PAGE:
By now the politicians were fully on board – including the left Socialist Democratic Party under Gerhard Schröder. They were delivering a new Reich, one that would dominate in the marketplace with high technology, luxury, and world-class products. German companies dominated segments of China’s, Brazil’s, India’s, and Russia’s auto and fabrication markets. To smooth things out, much talk of green energy, policies, and global accords was tossed about. Germany was in a fugue of green that would eventually lead its politicians to pull the plug on nuclear after the nation hysterically failed to fully understand the Fukushima incident. Nevermind, Germany would pretend to be green while it turned more brown – burning coal to generate power and subsidizing solar and wind everywhere at great cost to the average German. Electricity costs would rise substantially – non-competitively.

Germany’s economic success, however dominant, was not unique. It could be mimicked. In fact, much of its transformation was patterned after Japanese methods. So to address this, German politicians began working to ensure German standards and technology were adopted or imposed by using the growing power they accumulated within the EU. The phony German diesel engine debacle (only German diesel engines could meet the new German-written EU standards) or the German obsession (silly fad) with renewable energy resulted. With over 20 percent of German jobs (over 10 percent due to VW alone), corporate profits, and exports dependent upon creating a global auto footprint, all of Germany rallied around the phony “clean diesel” technology – deceptively and fraudulently represented as cleaner than it actually was. EU skies in Madrid, Milan, and Paris turned gray with diesel pollution that was not possible using the new German clean diesel. In 2015, they got caught. Something was rotten in Berlin, Brussels, Frankfurt, and Strasbourg.

With the promise of a better tomorrow, Germany began to encounter additional bumps. Russia turned revanchist, forcing hard choices about sanctions over Ukraine, choices moralistic Germany belatedly accepted. China did not adopt western democratic ideals with free markets, in fact, it became more repressive. Human rights issues had to be overlooked by Angela Merkel on her trade visits to China. German export markets in Brazil and India were built upon rather primitive economic foundations that eventually caught a downdraft. The rise of Turkish and Hungarian nationalism and authoritarianism presented conflicts between economic interests and a German aversion to authoritarian rule.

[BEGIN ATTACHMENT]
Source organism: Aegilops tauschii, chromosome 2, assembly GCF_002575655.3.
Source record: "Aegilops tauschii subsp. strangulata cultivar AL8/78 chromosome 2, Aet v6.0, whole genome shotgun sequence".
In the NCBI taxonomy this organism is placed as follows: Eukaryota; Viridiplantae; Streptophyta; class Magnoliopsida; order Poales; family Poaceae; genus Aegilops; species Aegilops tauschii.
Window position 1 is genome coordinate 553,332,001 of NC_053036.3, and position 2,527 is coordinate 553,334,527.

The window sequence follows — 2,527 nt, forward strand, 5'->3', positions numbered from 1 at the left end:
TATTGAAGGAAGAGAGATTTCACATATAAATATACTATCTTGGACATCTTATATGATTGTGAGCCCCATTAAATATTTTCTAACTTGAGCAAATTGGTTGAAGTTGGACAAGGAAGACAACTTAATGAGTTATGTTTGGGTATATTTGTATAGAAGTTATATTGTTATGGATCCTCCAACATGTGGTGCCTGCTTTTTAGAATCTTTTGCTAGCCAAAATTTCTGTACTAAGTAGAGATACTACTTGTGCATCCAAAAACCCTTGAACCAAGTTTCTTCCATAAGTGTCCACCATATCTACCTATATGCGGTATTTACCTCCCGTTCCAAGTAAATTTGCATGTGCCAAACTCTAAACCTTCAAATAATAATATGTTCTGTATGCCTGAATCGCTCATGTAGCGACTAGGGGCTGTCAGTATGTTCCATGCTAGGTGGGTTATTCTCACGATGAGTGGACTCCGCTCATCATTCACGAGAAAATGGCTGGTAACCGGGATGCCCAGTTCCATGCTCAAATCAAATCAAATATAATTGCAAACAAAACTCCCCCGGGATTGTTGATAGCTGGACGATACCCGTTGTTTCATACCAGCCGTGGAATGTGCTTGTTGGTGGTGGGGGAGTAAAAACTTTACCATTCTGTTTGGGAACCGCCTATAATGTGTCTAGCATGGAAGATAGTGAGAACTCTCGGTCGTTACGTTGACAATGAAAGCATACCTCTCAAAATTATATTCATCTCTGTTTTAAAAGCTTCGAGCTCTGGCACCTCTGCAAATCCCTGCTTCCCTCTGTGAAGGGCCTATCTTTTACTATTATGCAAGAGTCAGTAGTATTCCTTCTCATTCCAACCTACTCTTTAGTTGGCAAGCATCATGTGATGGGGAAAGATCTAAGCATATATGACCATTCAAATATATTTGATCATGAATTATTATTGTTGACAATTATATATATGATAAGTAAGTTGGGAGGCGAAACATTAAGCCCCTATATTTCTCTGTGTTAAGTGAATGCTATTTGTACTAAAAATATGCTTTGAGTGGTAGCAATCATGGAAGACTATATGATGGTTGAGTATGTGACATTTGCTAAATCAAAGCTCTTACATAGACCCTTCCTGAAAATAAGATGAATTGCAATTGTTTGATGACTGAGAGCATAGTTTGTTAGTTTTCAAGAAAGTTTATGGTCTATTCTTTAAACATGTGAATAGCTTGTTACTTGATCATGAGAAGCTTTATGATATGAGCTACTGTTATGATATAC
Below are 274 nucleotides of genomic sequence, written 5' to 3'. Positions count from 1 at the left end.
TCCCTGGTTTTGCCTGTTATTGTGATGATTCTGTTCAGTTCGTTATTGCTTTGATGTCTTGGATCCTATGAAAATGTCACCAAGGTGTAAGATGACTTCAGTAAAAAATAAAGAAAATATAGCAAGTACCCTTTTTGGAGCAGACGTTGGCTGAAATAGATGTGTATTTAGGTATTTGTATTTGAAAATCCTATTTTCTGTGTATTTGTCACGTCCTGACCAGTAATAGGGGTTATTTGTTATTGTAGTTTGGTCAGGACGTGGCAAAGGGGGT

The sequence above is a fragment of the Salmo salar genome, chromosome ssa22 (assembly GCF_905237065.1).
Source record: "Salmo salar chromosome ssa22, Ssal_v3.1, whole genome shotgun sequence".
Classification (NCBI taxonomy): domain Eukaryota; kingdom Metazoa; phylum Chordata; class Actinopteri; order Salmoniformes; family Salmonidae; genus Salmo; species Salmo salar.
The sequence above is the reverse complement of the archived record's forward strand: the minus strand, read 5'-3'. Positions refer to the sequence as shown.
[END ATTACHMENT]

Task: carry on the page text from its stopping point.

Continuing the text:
Finally, its look-the-other-way tolerance in exchange for the opportunity to “sell, sell, sell” arrived at a beggar-thy-neighbor strategy which eventually sold and banked Greece, Italy, Spain, and Portugal into near or actual insolvency. There were other cases of German goods being sold to dictators and winding up where they should not be. Germany, rather than being seen as a responsible citizen, a trusted partner, and source of trade and technology, was seen as a ravenous exploiter. Even sales of its military hardware – items it was not purchasing sufficiently to defend itself or Europe – saw an uptick in sales. German might be the leader of Europe – but it was a leader that lacked both the high ground and the high road.

It was clear as far back as 2006 when oil prices were skyrocketing that Russia planned to rearm. Despite this, Germany continued to disarm and unarm. And by 2015, Britain saw the EU for what it was becoming – a Franco-German alliance with deep interests in telling local merchants in Barcelona to do things the way they were done in Bavaria. The EU regulations set how many paper towels could be used in a public bathroom or which diesel cars met EU standards (answer: German). Germany was calling the shots in public and behind the scenes whether you lived in Leyden or Leicester. The EU could not challenge the one nation that generated all the positive export balance for the EU in total. The EU needed Germany and Germany knew it. It alone still manufactured things that could be sold around the world.

Yet, Britain and France paid for the nuclear forces, they alone funded the limited means to project military force, and they alone held some real soft power to influence the United States – the only power that still mattered if the EU was to hold sway. It was evident looking back that even the Clinton and Obama administrations barely deferred to Germany. She was a non-factor.